It was a cold winter’s day in a peaceful Brindol, yet the town’s market was bustling with activity. The scars on the town’s structures from the war a decade prior were all but invisible. The townspeople had gotten used to the long stretch of prosperity.
It was seemingly a day like any other. People went about their daily chores. Jim of Jim’s Ails (not so adeptly named) swept the dust from the entrance of his small liquor store in the east Brindol slums. That was the end of mediocrity on what would come to be a fateful day. An elven man walked through the Brindol slums; no doubt he had taken the little known entrance to Brindol through the slums to avoid attracting attention.
The elf, named Lavi, walked into the slums, disgusted by the way some humans would treat their surroundings. “Not even dogs would shit where they sleep,” he thought. The streets were littered with trash and feces from the steeds the occasional guard would ride on patrol. Every which way he looked he saw crime and indignity. Still, in a strange town Lavi decided to talk to someone for directions. He approached Jim. While Lavi still despised any human that would live in this filth, at least Jim seemed to keep his store clean.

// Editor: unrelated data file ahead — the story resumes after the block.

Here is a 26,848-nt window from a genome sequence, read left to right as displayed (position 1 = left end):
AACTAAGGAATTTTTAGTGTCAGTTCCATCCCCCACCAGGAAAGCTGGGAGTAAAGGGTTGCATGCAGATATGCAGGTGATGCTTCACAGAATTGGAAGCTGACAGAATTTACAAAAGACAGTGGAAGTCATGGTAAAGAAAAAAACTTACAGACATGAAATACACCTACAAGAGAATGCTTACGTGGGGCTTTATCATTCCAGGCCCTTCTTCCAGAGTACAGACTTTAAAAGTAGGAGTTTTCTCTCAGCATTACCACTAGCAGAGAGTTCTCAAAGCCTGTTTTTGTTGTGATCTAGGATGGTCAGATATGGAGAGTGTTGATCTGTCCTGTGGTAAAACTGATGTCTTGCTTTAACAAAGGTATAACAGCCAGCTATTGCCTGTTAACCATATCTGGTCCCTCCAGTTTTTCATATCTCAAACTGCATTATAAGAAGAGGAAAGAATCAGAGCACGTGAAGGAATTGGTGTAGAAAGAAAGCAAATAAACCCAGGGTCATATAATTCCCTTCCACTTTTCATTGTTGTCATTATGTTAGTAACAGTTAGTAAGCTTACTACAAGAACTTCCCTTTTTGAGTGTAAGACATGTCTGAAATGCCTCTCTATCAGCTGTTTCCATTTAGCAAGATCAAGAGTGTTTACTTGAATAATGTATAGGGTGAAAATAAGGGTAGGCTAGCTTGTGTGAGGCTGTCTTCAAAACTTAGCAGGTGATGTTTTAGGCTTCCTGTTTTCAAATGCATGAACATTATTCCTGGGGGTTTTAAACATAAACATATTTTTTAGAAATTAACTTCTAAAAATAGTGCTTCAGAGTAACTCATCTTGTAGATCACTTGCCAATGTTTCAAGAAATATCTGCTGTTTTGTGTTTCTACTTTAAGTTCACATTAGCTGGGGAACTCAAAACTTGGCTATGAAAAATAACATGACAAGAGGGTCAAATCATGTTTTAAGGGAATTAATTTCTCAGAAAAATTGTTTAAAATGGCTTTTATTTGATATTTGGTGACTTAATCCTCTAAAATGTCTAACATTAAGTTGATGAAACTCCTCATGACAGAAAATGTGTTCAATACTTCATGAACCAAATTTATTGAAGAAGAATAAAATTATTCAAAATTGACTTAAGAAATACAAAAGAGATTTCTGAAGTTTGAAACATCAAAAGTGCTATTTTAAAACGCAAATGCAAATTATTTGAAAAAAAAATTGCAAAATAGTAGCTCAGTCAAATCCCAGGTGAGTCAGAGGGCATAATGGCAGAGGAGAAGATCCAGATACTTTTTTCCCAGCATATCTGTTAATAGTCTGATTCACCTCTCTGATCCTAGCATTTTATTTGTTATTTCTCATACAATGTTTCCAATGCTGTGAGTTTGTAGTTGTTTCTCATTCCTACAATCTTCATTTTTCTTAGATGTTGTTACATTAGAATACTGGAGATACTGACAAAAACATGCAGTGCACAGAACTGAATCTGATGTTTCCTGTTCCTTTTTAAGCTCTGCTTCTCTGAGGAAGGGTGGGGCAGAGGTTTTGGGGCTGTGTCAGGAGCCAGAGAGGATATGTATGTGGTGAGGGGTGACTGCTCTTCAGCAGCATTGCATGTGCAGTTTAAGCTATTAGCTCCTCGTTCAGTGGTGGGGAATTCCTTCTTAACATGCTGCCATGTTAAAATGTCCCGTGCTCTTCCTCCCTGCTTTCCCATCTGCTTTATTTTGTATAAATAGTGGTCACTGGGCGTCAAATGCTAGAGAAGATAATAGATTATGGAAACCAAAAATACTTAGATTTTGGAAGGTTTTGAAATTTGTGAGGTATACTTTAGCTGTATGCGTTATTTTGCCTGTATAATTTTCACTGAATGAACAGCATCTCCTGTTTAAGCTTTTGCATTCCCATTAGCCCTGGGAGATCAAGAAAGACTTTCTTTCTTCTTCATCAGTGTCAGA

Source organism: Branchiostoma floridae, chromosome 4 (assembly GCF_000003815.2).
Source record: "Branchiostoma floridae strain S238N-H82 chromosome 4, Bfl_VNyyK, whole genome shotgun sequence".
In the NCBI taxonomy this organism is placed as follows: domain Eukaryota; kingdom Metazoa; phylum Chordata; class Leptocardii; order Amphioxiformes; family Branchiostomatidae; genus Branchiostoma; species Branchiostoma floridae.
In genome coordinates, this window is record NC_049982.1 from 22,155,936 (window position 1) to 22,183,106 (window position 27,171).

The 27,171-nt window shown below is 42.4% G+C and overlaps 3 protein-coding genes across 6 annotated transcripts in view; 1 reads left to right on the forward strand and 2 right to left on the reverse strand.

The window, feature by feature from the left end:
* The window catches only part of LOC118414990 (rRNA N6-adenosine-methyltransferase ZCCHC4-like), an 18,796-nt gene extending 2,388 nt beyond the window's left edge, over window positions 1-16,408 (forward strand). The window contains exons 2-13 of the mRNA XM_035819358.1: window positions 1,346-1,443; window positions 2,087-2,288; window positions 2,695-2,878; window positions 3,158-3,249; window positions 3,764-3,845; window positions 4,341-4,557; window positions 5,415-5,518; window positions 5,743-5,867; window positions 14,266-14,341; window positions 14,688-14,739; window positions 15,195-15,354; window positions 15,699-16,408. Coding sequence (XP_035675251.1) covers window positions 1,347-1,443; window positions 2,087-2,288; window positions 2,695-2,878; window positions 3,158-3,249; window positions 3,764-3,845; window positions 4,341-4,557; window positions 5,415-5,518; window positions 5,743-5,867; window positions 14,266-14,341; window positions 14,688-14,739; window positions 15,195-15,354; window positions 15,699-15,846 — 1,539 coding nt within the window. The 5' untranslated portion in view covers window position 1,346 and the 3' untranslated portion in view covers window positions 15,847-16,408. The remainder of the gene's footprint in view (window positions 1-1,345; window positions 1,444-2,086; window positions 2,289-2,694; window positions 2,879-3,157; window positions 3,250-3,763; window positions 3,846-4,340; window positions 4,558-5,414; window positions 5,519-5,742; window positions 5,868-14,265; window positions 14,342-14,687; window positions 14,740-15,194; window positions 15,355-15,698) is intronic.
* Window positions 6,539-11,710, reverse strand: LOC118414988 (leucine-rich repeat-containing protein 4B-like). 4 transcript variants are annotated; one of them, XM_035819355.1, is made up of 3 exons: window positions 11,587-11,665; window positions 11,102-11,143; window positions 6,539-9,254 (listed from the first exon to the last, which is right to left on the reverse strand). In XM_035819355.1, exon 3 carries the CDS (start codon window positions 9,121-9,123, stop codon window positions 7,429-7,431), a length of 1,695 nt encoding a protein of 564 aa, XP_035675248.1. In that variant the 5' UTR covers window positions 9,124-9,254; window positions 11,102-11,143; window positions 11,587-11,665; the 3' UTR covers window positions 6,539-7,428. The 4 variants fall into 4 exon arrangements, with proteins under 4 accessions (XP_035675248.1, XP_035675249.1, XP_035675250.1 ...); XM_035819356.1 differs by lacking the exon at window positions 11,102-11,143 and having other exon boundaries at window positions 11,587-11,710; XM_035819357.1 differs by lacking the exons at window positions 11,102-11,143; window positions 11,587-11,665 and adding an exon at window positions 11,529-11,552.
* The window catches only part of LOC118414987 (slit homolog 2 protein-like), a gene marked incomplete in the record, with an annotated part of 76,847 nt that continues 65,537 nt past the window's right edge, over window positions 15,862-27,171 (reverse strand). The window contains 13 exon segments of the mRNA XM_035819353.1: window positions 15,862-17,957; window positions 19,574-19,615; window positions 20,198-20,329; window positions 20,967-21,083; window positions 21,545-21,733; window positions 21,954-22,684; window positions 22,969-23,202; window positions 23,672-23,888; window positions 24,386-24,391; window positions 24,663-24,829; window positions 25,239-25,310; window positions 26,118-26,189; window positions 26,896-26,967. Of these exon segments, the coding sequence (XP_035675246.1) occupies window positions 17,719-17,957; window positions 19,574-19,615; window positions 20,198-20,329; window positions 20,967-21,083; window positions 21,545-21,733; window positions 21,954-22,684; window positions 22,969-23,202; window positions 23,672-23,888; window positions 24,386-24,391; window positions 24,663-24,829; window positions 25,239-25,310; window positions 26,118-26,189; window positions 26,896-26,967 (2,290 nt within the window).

Jim tried to fight the myriad of emotions that came over him when Lavi approached him, but the look of surprise and excitement mixed with anxiety was as apparent to Lavi as a sunrod lit on a night when the moon was new. Elves weren’t common in Brindol, whose inhabitants were mostly human with small pockets of Dwarven and half-elf communities. Lavi spoke to him in the language commonly spoken to all the peoples of Faerun and asked where he could find some semblance of the natural world within this desert of human civilization. Jim listened intently to Lavi, trying his hardest to decipher Lavi’s thick Elven accent. Jim could tell that Lavi hardly found himself in a “civilized” setting where he would have cause to use the language. Jim pointed Lavi to the city park and also humbly suggested that he make an appearance at the famous Antler and Thistle. As Lavi walked away, Jim could hardly contain himself with excitement. He felt as giddy as a teenage girl who had just spoken to a local hero or traveling bard. He called for his grandson to recant the chance meeting that disrupted to banality of his day-to-day routine.